- Fourth, what would I have thought in the same situation, if I had not been mentally unwell to begin with? For example, I would have simply thought "I've already come a long way from the first days of my business idea, this is not saying anything about me and I will try again tomorrow".
- Now, select two or more alternative thoughts that you find make sense and are more helpful than your automatic thoughts. Re-read them.
- The fifth and last column is about re-evaluating those same emotions on a scale of 0 to 10: how intense is your frustration, your anger, your anguish? They should be down by at least a few figures!
Backing out of a commitment
If you rarely allow yourself to say no, and you tend to have an overflowing social agenda, try backing out of a commitment you've already taken. It could be that this is weighing on you. You're allowed to say no! You're allowed to say you can't anymore! My personal touch: explain why. Explain that you're anxious about it instead of making excuses. People will be much more understanding, especially if you have to cancel again in the future.
Looking back on the anxiety-inducing situation from the future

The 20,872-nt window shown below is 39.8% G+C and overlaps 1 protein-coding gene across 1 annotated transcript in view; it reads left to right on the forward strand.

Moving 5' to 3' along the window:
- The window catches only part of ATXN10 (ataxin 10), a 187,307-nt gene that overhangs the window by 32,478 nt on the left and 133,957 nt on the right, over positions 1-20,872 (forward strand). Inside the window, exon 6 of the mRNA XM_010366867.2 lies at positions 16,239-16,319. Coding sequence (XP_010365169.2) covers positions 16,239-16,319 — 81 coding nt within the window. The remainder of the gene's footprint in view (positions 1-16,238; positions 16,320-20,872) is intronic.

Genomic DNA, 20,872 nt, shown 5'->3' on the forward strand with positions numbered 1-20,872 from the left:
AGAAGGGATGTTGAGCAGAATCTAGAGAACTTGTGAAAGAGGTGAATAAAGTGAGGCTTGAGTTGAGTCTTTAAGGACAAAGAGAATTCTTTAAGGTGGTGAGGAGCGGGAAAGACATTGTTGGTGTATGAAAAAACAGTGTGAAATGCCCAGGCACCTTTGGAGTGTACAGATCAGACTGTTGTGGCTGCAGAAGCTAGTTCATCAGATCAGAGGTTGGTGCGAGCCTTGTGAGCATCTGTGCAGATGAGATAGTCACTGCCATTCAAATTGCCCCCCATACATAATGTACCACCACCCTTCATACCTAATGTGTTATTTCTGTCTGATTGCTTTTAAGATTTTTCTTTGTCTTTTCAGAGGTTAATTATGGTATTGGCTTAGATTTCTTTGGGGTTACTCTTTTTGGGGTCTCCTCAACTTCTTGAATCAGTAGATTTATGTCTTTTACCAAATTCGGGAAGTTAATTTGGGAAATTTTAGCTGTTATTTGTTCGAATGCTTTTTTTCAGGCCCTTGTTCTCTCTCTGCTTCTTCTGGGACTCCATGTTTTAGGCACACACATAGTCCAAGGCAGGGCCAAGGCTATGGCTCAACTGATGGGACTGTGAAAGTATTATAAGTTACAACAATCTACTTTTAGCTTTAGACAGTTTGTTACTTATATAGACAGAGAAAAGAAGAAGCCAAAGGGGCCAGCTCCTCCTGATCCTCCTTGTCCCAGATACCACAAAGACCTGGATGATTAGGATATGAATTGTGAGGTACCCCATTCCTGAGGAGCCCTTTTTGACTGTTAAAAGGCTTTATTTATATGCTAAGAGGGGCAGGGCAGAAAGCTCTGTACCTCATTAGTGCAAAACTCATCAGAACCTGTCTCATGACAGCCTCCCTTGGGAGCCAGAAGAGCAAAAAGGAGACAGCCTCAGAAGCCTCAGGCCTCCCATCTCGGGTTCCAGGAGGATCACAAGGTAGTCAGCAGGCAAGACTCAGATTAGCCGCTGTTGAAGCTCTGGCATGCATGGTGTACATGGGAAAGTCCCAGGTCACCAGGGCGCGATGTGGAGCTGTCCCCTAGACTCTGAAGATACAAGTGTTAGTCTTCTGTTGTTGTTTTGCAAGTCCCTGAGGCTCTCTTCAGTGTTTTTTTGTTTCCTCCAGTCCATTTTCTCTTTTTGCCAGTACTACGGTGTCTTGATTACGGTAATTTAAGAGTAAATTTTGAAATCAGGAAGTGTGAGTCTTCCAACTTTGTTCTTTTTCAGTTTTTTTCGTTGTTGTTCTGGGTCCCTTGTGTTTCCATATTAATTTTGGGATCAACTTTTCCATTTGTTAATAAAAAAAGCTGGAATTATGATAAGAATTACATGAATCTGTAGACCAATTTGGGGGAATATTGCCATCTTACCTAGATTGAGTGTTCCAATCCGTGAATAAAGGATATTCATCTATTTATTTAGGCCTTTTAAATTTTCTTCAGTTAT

Try imagining this situation as if you were 6 months from now. Does it still seem so very frightening and like you'll never get out of it?
Take a break by...
Not watching or listening to the news
That one is surprisingly efficient for something that you don't actually have to do.
Not actively trying to solve the problem you're anxious about
That one is not very easy, the best is to try to distract yourself while your mind processes everything in the background.
Most anxious feelings tend to pass. You just have to wait them out. You can do this!
- An article by the Child Mind Institute (a very helpful ressource on all mental health matters!) on how to get organized: it can help with the anxiety!
- Some more tips on beating anxiety by psychologists
- A selection of handy anxiety-relieving apps